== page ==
In the United States, two classes of antiviral drugs are approved by the Food and Drug Administration (FDA) for use in treating or preventing influenza virus infections: M2 ion channel blockers and NAIs. The M2 blockers (adamantanes) are effective against influenza A viruses, but not influenza B viruses, which lack the M2 protein.8 However, use of the M2 blockers has been associated with the rapid emergence of drug-resistance mutations of the M2 protein among human influenza A viruses of H3N2 subtype, and in H1N1 subtype viruses circulating in certain geographic areas.2,3,9 Adamantane resistance also has been detected in A (H5N1) viruses in Southeast Asia.10,11 In addition, adamantane resistance has been reported for swine viruses in Eurasia12-14 but not in North America. This rapid increase in resistance has reduced the usefulness of this class of drugs for the management of influenza A infections, and since 2005, CDC has not recommended their use,15 although the emergence of resistance to oseltamivir in seasonal influenza viruses circulating during the 2008-09 season led to changes in CDC recommendations.*

Two NAIs, oseltamivir (Tamiflu [Hoffman-La Roche, Ltd, Basel, Switzerland]) and zanamivir (Relenza [GlaxoSmith Kline, Stevenage, United Kingdom]) are FDA-approved drugs for use against type A and type B influenza infections.16 The two drugs differ structurally, resulting in oseltamivir being orally bioavailable, whereas zanamivir is not and must be inhaled.17,18 A third NAI, peramivir (Bio Cryst, Inc., Birmingham, Alabama), is formulated for intravenous administration and is undergoing clinical trials, and a fourth, called A-315675 (Abbott Laboratories, Abbott Park, Illinois) has only been investigated in preclinical studies.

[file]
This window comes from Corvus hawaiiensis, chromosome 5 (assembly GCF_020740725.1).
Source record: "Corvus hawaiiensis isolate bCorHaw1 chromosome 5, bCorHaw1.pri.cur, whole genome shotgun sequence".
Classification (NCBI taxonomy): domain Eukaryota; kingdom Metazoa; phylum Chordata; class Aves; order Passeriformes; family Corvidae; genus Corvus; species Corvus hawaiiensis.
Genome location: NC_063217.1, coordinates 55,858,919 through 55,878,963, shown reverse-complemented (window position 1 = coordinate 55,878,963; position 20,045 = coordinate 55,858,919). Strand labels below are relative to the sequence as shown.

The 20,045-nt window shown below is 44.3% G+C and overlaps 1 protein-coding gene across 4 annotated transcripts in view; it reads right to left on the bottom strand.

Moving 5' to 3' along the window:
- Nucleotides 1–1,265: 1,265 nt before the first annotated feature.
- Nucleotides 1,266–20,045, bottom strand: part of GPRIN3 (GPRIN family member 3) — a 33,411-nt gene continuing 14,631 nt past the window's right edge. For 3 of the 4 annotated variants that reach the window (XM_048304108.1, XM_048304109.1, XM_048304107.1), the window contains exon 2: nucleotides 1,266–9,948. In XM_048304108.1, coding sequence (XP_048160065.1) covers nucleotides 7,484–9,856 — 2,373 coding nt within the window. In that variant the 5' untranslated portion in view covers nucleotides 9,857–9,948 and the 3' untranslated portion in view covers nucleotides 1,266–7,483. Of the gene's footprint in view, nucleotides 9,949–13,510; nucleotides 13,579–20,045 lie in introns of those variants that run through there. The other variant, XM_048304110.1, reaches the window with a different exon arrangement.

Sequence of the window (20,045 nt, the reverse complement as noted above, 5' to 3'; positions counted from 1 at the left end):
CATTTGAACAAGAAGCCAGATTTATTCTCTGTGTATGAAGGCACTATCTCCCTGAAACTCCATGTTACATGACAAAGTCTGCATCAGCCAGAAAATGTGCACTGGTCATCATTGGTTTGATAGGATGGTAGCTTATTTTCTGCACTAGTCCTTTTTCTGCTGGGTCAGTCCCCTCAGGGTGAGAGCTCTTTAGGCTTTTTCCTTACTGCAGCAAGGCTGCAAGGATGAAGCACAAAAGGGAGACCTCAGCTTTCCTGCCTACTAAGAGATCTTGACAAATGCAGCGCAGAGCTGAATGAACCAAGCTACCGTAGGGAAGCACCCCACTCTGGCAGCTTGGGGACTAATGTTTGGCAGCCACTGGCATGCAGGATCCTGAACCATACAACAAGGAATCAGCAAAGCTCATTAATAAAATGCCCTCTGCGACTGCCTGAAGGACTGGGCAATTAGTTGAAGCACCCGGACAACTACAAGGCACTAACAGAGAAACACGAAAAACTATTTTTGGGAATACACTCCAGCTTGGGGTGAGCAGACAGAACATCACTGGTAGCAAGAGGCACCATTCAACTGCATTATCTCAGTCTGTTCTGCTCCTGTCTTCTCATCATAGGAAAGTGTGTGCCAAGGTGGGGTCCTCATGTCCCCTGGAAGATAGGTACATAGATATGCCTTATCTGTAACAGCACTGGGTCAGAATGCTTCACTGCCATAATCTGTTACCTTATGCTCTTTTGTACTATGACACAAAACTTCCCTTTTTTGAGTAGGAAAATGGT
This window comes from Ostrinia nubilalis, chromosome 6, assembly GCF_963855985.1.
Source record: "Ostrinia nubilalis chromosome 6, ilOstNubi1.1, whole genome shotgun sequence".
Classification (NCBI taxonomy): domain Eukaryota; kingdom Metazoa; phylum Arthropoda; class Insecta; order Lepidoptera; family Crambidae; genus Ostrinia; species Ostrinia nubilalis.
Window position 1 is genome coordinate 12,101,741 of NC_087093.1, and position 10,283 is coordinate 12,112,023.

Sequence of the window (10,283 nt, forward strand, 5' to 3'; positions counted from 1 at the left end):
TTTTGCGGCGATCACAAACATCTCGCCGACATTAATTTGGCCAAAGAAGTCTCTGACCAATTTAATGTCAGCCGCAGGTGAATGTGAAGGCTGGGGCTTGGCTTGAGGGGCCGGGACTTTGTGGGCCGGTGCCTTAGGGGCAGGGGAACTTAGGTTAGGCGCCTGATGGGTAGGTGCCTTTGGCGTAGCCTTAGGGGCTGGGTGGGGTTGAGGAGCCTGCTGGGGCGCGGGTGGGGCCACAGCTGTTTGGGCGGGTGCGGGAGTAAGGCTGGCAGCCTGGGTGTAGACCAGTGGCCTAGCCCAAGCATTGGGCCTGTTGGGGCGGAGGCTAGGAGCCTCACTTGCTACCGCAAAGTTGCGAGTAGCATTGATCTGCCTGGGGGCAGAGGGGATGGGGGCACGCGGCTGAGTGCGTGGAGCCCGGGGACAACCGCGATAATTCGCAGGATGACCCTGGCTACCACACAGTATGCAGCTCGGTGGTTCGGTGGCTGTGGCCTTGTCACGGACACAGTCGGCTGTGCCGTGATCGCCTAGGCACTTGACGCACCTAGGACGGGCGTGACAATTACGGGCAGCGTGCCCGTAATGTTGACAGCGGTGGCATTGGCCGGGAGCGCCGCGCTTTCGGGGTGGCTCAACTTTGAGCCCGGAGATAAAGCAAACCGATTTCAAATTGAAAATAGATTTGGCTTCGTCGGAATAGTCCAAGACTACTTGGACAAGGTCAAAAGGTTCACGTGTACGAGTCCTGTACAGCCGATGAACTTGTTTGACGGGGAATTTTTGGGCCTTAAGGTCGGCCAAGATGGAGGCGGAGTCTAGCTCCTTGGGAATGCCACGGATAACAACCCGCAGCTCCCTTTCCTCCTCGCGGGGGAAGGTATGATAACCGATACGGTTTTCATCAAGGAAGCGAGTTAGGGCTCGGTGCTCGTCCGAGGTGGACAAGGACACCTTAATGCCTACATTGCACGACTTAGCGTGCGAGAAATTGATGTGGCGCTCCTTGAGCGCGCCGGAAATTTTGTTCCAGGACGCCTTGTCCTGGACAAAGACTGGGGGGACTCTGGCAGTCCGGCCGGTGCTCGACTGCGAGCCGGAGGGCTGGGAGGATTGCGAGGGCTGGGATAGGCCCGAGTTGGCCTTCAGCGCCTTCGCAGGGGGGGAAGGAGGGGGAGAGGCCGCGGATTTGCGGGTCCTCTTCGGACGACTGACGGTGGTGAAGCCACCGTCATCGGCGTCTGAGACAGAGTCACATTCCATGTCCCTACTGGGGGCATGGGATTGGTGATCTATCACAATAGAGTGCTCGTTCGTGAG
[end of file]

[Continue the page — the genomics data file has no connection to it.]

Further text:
Compared with M2 blockers, NAIs previously exhibited lower frequency of antiviral resistance during therapeutic use.16,19 However, during the 2007-08 influenza season, emergence and transmission of oseltamivir-resistant A (H1N1) viruses, with a H274Y mutation in the neuraminidase protein, was simultaneously detected in several countries in the Northern Hemisphere4,20-22 and spread globally.7,9,23 As of April 2009, similar trends have been observed in the 2008-09 influenza season, with many countries reporting up to 100% oseltamivir resistance in A (H1N1) viruses. As a result, the World Health Organization Global Influenza Surveillance Network (GISN) and CDC have emphasized the urgent need for close monitoring of resistance to NAIs. Current interim antiviral recommendations for treatment and chemoprophylaxis of swine influenza A (H1N1) viruses include the use of either zanamivir or oseltamivir and are available at http://www.cdc.gov/swineflu/recommendations.htm.


23 Available.




Also Meets CME requirements for:
Browse CME for all U.S. States
Accreditation Information
The American Medical Association is accredited by the Accreditation Council for Continuing Medical Education to provide continuing medical education for physicians. The AMA designates this journal-based CME activity for a maximum of 1 AMA PRA Category 1 CreditTM per course. Physicians should claim only the credit commensurate with the extent of their participation in the activity. Physicians who complete the CME course and score at least 80% correct on the quiz are eligible for AMA PRA Category 1 CreditTM.
Note: You must get at least of the answers correct to pass this quiz.
Please click the checkbox indicating that you have read the full article in order to submit your answers.
Your answers have been saved for later.
You have not filled in all the answers to complete this quiz
The following questions were not answered:
Sorry, you have unsuccessfully completed this CME quiz with a score of
The following questions were not answered correctly:
Commitment to Change (optional):
Indicate what change(s) you will implement in your practice, if any, based on this CME course.
Your quiz results:
The filled radio buttons indicate your responses. The preferred responses are highlighted
For CME Course: A Proposed Model for Initial Assessment and Management of Acute Heart Failure Syndromes
Indicate what changes(s) you will implement in your practice, if any, based on this CME course.


Some tools below are only available to our subscribers or users with an online account.

1 Citations

Related Content

Customize your page view by dragging & repositioning the boxes below.

Articles Related By Topic
Related Collections
PubMed Articles